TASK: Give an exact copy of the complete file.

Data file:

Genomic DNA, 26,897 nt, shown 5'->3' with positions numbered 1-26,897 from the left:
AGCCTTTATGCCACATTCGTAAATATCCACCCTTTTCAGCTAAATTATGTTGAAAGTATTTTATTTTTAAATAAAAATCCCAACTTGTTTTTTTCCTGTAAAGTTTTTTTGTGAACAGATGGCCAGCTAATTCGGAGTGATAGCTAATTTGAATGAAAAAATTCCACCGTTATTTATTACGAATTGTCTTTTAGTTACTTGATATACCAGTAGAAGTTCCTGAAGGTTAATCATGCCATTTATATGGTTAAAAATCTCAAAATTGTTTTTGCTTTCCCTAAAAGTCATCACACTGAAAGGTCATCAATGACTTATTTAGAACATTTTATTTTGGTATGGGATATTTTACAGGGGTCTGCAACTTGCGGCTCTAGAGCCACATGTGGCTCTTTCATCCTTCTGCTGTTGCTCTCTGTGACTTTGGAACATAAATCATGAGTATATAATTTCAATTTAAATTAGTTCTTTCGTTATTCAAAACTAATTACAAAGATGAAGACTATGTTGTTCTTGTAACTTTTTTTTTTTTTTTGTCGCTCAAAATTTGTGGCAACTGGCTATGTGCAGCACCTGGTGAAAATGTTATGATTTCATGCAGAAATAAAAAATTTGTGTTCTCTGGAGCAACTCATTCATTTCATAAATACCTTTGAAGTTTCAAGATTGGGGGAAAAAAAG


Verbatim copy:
Genomic DNA, 26,897 nt, shown 5'->3' with positions numbered 1-26,897 from the left:
AGCCTTTATGCCACATTCGTAAATATCCACCCTTTTCAGCTAAATTATGTTGAAAGTATTTTATTTTTAAATAAAAATCCCAACTTGTTTTTTTCCTGTAAAGTTTTTTTGTGAACAGATGGCCAGCTAATTCGGAGTGATAGCTAATTTGAATGAAAAAATTCCACCGTTATTTATTACGAATTGTCTTTTAGTTACTTGATATACCAGTAGAAGTTCCTGAAGGTTAATCATGCCATTTATATGGTTAAAAATCTCAAAATTGTTTTTGCTTTCCCTAAAAGTCATCACACTGAAAGGTCATCAATGACTTATTTAGAACATTTTATTTTGGTATGGGATATTTTACAGGGGTCTGCAACTTGCGGCTCTAGAGCCACATGTGGCTCTTTCATCCTTCTGCTGTTGCTCTCTGTGACTTTGGAACATAAATCATGAGTATATAATTTCAATTTAAATTAGTTCTTTCGTTATTCAAAACTAATTACAAAGATGAAGACTATGTTGTTCTTGTAACTTTTTTTTTTTTTTTGTCGCTCAAAATTTGTGGCAACTGGCTATGTGCAGCACCTGGTGAAAATGTTATGATTTCATGCAGAAATAAAAAATTTGTGTTCTCTGGAGCAACTCATTCATTTCATAAATACCTTTGAAGTTTCAAGATTGGGGGAAAAAAAG